# Complex Numbers raised to the power?

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• Feb 12th 2013, 03:48 PM
kmalik001
Complex Numbers raised to the power?
If v = z(1)^6* z(2)^−4
determine |v| and angle(v). Also, obtain v in cartesian form.

where z1= 3 +i
z2 = -5 + 5i

I don't know how to raise a complex power to a power. I have searched all over but nothing online makes sense.

So far I have done |(√10)^6 * (5√2)^-4| = .4

If that is correct please explain how to solve for angles.
• Feb 12th 2013, 04:09 PM
chiro
Re: Complex Numbers raised to the power?
Hey kmalik001.

If you have a complex number z = r*(cos(theta) + i*sin(theta)) then z^n = r^n * (cos(n*theta) + i*sin(n*theta)).
• Feb 12th 2013, 04:16 PM
Plato
Re: Complex Numbers raised to the power?
Quote:

Originally Posted by kmalik001
If v = z(1)^6* z(2)^−4
determine |v| and angle(v). Also, obtain v in cartesian form.
where z1= 3 +i
z2 = -5 + 5i
If that is correct please explain how to solve for angles.

Frankly, I do not know what that says.

Is it $\displaystyle (3+i)^6\cdot(-5+5i)^{-4}~?$

It is foolish to try to guess as to what you really meant to post.
• Feb 12th 2013, 04:20 PM
kmalik001
Re: Complex Numbers raised to the power?
Okay well for the first z1^6 I got 1000cos(110.58) + isin(-270)

So 2 questions:

Should the angles be in radians?

How am i going to multiply this answer to when I get z2^-4. Because I can not change it to re^jtheta form because the angles in cos and sin are different
• Feb 12th 2013, 04:21 PM
kmalik001
Re: Complex Numbers raised to the power?
like one angle is 110.58 and the other is -270
• Feb 12th 2013, 04:21 PM
kmalik001
Re: Complex Numbers raised to the power?
Yes that is what is says Plato
• Feb 12th 2013, 04:56 PM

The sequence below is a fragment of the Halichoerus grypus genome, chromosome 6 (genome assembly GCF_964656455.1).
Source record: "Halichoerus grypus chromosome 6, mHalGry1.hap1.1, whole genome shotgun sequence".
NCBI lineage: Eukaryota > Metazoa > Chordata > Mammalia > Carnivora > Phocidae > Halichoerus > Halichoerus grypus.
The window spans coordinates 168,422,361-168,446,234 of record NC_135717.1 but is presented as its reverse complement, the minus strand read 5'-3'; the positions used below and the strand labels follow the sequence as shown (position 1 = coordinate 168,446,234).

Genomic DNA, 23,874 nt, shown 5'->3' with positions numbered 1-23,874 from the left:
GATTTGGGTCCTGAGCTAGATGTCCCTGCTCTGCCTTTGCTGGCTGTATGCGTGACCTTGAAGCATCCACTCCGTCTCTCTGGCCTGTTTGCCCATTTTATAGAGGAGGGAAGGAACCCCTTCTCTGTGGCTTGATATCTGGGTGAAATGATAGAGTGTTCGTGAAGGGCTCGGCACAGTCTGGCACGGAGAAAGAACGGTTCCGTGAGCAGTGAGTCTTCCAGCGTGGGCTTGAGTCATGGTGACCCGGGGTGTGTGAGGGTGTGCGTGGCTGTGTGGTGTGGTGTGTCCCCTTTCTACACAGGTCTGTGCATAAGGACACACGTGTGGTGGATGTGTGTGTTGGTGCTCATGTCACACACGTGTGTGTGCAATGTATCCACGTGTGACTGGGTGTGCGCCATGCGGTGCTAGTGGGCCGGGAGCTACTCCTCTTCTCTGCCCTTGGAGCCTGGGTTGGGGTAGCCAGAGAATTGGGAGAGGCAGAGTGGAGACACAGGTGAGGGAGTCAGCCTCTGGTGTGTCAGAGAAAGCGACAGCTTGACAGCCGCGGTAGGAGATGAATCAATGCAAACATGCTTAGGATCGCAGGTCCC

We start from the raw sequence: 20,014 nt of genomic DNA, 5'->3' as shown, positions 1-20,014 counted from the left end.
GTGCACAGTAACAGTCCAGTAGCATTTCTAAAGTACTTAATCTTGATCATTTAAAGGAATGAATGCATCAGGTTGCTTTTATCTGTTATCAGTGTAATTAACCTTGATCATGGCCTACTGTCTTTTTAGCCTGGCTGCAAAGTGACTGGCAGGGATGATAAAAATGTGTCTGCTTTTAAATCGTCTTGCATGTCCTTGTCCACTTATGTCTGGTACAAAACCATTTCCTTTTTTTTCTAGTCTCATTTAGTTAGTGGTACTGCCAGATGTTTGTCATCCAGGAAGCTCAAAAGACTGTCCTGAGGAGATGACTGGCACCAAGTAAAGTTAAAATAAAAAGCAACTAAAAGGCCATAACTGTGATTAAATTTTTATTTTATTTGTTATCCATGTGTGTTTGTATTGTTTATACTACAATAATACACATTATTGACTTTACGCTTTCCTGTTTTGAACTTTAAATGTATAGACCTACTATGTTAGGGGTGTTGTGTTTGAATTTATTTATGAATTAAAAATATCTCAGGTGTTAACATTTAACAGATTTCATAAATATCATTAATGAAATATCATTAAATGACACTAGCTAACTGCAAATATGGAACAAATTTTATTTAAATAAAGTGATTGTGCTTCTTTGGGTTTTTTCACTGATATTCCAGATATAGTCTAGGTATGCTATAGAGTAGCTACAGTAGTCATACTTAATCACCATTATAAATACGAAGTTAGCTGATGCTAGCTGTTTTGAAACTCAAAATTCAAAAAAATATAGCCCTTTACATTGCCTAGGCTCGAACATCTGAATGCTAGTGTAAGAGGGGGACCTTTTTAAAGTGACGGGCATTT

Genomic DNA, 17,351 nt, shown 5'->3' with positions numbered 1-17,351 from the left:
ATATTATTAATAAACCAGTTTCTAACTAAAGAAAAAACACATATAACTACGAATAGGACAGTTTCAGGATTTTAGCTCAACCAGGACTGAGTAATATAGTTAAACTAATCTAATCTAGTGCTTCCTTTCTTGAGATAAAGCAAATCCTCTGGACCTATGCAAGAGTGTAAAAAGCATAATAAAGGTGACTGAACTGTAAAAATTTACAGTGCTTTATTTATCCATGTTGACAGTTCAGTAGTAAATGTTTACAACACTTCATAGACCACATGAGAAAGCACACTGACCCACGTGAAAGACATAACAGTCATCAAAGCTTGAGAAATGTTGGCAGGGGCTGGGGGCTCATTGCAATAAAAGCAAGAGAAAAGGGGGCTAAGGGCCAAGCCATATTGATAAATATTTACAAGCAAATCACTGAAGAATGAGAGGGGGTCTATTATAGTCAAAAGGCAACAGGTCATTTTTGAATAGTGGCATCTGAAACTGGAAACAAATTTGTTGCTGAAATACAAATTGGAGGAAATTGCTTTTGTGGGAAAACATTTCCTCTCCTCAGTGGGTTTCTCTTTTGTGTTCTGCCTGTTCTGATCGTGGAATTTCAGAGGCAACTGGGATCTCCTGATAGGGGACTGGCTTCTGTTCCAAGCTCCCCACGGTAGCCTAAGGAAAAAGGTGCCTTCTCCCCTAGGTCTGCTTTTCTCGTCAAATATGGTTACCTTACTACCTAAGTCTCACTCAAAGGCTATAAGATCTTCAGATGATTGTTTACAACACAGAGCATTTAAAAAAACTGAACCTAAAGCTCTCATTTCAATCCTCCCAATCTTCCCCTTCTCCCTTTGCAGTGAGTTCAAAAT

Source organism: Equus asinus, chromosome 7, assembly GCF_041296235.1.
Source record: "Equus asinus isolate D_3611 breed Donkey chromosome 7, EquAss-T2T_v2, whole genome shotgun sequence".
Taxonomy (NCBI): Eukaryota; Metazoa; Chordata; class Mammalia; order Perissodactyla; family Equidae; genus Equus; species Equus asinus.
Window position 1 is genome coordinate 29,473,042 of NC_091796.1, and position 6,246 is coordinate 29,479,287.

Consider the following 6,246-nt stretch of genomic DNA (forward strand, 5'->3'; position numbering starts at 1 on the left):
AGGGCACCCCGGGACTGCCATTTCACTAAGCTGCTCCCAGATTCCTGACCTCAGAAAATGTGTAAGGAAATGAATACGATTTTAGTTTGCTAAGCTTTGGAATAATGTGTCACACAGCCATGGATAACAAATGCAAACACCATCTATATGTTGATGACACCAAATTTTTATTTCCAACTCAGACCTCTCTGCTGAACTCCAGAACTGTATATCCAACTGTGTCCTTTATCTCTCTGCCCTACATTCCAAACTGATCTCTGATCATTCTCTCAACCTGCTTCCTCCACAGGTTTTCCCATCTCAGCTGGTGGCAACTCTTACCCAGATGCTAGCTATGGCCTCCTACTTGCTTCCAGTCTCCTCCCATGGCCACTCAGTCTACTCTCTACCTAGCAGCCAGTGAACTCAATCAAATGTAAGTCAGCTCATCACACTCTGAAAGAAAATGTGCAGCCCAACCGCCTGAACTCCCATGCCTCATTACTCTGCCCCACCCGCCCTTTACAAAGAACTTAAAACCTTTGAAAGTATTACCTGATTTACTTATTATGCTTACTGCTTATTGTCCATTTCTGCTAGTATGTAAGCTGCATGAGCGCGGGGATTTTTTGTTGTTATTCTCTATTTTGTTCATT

Plato
Re: Complex Numbers raised to the power?
Quote:

Originally Posted by kmalik001
like one angle is 110.58 and the other is -270

Your mistake is to use degrees.

Let $\displaystyle \theta=\arctan\left(\frac{1}{3}\right)$.

Now $\displaystyle z_1=\sqrt{10}\exp(\theta i)~\&~z_2=5\sqrt{2}\exp\left(\frac{-3\pi i}{4}\right)$

$\displaystyle (z_1)^6=10^3\exp(6\theta i)$ and $\displaystyle (z_2)^{-4}=5^{-4}(2^{-2})\exp\left({-3\pi i}\right)$.
• Feb 12th 2013, 05:07 PM
kmalik001
Re: Complex Numbers raised to the power?
Just one question are you sure you did your second angle -3pi correct?

Because (-3pi/4) ^-4 is equal to 3.16*pi which isn't equal to 3*pi

I just checked on the calculator but I want to double check with you
• Feb 12th 2013, 05:25 PM
kmalik001
Re: Complex Numbers raised to the power?
The second part of this question asks me to solve for z1^3000. I tried the same method but when I type in 3000 power in calculator it doesn't allow me is there another method I could use. Taylor's method or binomial theorem I always get confused solving
• Feb 12th 2013, 05:34 PM
Plato
Re: Complex Numbers raised to the power?
Quote:

Originally Posted by kmalik001
The second part of this question asks me to solve for z1^3000. I tried the same method but when I type in 3000 power in calculator it doesn't allow me is there another method I could use. Taylor's method or binomial theorem I always get confused solving

Are you very sure that $\displaystyle z_1$ is not given as $\displaystyle \sqrt{3}+i~?$

That is the only way $\displaystyle (z_1)^{3000}$ makes sense as a question.
• Feb 12th 2013, 05:49 PM
kmalik001
Re: Complex Numbers raised to the power?
This is the exact question.

If w = z1^(3000) determine angle of w in the range [0, 2pi). Your answer should be correct to four decimal
places.
• Feb 12th 2013, 06:00 PM
Plato
Re: Complex Numbers raised to the power?
Quote:

Originally Posted by kmalik001
This is the exact question.
If w = z1^(3000) determine angle of w in the range [0, 2pi). Your answer should be correct to four decimal places.

That was NOT what I asked you could it be that $\displaystyle z_1=\sqrt{3}+i~?$
Not $\displaystyle 3+i$ but $\displaystyle \sqrt{3}+i$.
• Feb 12th 2013, 06:04 PM
kmalik001
Re: Complex Numbers raised to the power?
Yes, z1 = 3 + i is the question
• Feb 12th 2013, 06:22 PM
Plato
Re: Complex Numbers raised to the power?
Quote:

Originally Posted by kmalik001
This is the exact question.

If w = z1^(3000) determine angle of w in the range [0, 2pi). Your answer should be correct to four decimal places.

Well then, $\displaystyle \text{arg}\left( {3 + i} \right)^{3000}=\bmod \left( {3000\arctan \left( {\frac{1}{3}} \right),2\pi } \right) = {\text{3}}{\text{.9243}}$
• Feb 13th 2013, 04:06 AM
kmalik001
Re: Complex Numbers raised to the power?
I understand the 3000* arctan(1/3)

but what did you do after that to get 3.92 like what does the ,2pi mean?
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